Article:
KISSIMMEE, Fla. — What’s up, peeps? I can’t believe that we’re already approaching the final weekend in August.

Usually, I’m spending this time with the family relaxing before turning my attention to the coming NBA season. But because of the coronavirus pandemic, I’m completing one Sixers season and covering a coaching search and front-office reshuffling.

Somewhere, I can hear Sixers fans praying for more accountability and less reliance on analytics.

You’re signed up to get this newsletter in your inbox every Monday, Wednesday and Friday. If you like what you’re reading, tell your friends it’s free to sign up here. I want to know what you think, what we should add, and what you want to read, so send me feedback by email or on Twitter @PompeyOnSixers. Thank you for reading.

— Keith Pompey (offthedribble@inquirer.com)

Brand to hear from All-Star duo

The Sixers will confer with All-Stars Ben Simmons and Joel Embiid about what the team needs moving forward.

By now, most NBA fans know the organization fired coach Brett Brown on Monday, one day after the team was swept in the first round of the playoffs by the Boston Celtics. Los Angeles Clippers assistant coach Ty Lue is the leading candidate to replace him. However, the Sixers have some competition, as Lue also is a coaching candidate for the Brooklyn Nets and New Orleans Pelicans.

“I’m going to talk with Jo and Ben about the game and how they see it and what’s going to help them and how to complement them,” Sixers general manager Elton Brand said Tuesday. “I’m not going to put the pressure of ‘You wanted this new coach’ or ‘You wanted that player’ on them, just have some clear, candid conversations with them, absolutely, as I think I should.”

Reconstructing the roster might not be that easy. The Sixers’ 2020-21 payroll is roughly $147 million, the second highest in the NBA.

“We’ll be prepared,” Brand said. “I have four second-round [draft] picks and first-round. [It] gives me a lot of optionality to make things work.”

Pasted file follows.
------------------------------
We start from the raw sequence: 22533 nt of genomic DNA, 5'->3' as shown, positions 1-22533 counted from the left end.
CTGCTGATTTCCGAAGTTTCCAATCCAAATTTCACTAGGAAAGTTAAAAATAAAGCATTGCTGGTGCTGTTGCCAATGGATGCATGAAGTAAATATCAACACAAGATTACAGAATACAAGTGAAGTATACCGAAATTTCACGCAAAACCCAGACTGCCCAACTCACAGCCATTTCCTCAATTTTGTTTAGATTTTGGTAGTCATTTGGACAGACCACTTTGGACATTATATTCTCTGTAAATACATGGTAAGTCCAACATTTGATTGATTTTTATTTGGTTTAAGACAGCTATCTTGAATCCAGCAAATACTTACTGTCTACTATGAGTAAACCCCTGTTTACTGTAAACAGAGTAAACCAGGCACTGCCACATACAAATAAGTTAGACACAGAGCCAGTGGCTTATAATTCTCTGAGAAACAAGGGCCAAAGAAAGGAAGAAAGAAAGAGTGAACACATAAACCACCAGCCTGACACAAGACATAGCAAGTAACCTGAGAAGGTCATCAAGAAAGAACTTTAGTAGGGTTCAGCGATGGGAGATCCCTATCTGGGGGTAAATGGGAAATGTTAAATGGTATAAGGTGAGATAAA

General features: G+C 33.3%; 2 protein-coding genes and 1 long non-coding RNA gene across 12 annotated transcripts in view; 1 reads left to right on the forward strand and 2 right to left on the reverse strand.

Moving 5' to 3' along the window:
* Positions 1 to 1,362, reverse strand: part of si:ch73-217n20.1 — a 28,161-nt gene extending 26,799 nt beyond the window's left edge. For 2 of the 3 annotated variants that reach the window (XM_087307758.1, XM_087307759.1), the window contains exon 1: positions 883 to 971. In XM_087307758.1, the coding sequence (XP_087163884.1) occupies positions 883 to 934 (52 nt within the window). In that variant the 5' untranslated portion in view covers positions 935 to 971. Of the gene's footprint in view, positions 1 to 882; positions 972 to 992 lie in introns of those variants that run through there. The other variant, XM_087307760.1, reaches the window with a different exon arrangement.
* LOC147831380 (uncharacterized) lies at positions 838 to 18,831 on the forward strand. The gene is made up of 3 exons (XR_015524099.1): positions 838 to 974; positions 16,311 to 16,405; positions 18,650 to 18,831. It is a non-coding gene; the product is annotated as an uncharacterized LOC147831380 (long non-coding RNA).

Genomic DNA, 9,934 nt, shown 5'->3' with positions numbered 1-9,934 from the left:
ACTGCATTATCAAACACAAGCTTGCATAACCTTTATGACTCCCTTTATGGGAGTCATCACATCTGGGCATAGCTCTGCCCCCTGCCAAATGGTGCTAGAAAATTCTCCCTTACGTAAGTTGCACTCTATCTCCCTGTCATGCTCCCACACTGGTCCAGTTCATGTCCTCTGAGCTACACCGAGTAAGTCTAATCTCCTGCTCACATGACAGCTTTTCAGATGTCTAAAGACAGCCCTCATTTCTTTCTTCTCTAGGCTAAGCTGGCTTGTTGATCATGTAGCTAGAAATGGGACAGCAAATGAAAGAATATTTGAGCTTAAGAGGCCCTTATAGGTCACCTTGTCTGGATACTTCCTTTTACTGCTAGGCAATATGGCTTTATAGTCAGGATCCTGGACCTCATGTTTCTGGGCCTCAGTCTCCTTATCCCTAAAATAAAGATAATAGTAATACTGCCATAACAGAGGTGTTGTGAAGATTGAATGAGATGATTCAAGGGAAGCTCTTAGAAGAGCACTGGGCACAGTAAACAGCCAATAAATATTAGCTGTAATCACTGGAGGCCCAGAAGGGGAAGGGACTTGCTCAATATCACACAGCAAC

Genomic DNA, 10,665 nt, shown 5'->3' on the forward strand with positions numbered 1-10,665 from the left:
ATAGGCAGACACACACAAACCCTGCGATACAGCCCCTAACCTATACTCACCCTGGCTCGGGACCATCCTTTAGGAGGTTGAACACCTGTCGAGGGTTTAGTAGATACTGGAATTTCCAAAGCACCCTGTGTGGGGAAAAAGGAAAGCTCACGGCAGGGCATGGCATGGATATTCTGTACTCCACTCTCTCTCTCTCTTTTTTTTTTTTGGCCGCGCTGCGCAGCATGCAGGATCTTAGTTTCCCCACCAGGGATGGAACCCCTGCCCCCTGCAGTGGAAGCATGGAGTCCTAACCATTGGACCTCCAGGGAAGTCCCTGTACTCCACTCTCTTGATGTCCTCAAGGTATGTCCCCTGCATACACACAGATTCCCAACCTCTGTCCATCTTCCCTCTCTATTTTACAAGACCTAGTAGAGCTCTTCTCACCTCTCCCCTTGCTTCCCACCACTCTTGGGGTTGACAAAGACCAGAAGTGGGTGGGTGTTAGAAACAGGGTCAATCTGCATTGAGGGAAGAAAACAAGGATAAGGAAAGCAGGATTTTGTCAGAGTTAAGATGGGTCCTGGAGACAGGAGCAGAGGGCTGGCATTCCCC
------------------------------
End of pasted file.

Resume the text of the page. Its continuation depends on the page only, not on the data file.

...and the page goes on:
The Bucks' Giannis Antetokounmpo was fouled as he drove between 76ers Ben Simmons and Joel Embiid (21) during the first half Feb. 22 in Milwaukee.
Morry Gash / AP
The Bucks' Giannis Antetokounmpo was fouled as he drove between 76ers Ben Simmons and Joel Embiid (21) during the first half Feb. 22 in Milwaukee.

Starting five

Doc Rivers’ powerful statement

Los Angeles Clippers coach Doc Rivers showed some raw emotion after Tuesday night’s 154-111, Game 5 victory over the Dallas Mavericks. It had nothing to do with that game, which gave his squad a 3-2 lead in the first-round series.

It was over the shooting of Jacob Blake and racism. Blake, a Black male, was shot by police in Kenosha, Wis., on Sunday.

“All you hear is Donald Trump and all of them talking about fear,” Rivers, who is Black, said of the Republican National Convention.

“We’re the ones getting killed. We’re the ones getting shot. We’re the ones that we’re denied to live in certain communities. We’ve been hung. We’ve been shot. And all you do is keep hearing about fear.”

He talked about what it’s like to be a Black male and constantly being reminded of his color because of shootings such as Blake’s.

“It’s amazing why we keep loving this country, and this country does not love us back,” Rivers said. “It’s really so sad. Like I should just be a coach. I’m so often reminded of my color.”

He spoke of being sad, how people must do better and demand better.

“It’s funny. We protest. They send riot guards,” Rivers said. “They send people in riot outfits. They go to Michigan with guns. They’re spitting on cops. Nothing happens.”

Doc Rivers spoke out about the Jacob Blake shooting.
Kim Klement / AP
Doc Rivers spoke out about the Jacob Blake shooting.

Passing the rock

Question: Who do you think is the best choice to be the coach? — @SwaggyMitch on Twitter

Answer: What’s up, man? Right now, I will have to say Lue. He would bring an NBA-championship resume.

Lue won consecutive NBA titles as a reserve guard for the Los Angeles Lakers in 2000 and 2001. His second title came against the Sixers. As a head coach, he led the Cleveland Cavaliers to their only NBA title, in 2016. He’s also someone Embiid and Simmons would both respect.

 Tyronn Lue
Leah Klafczynski / Akron Beacon Journal / TNS
Tyronn Lue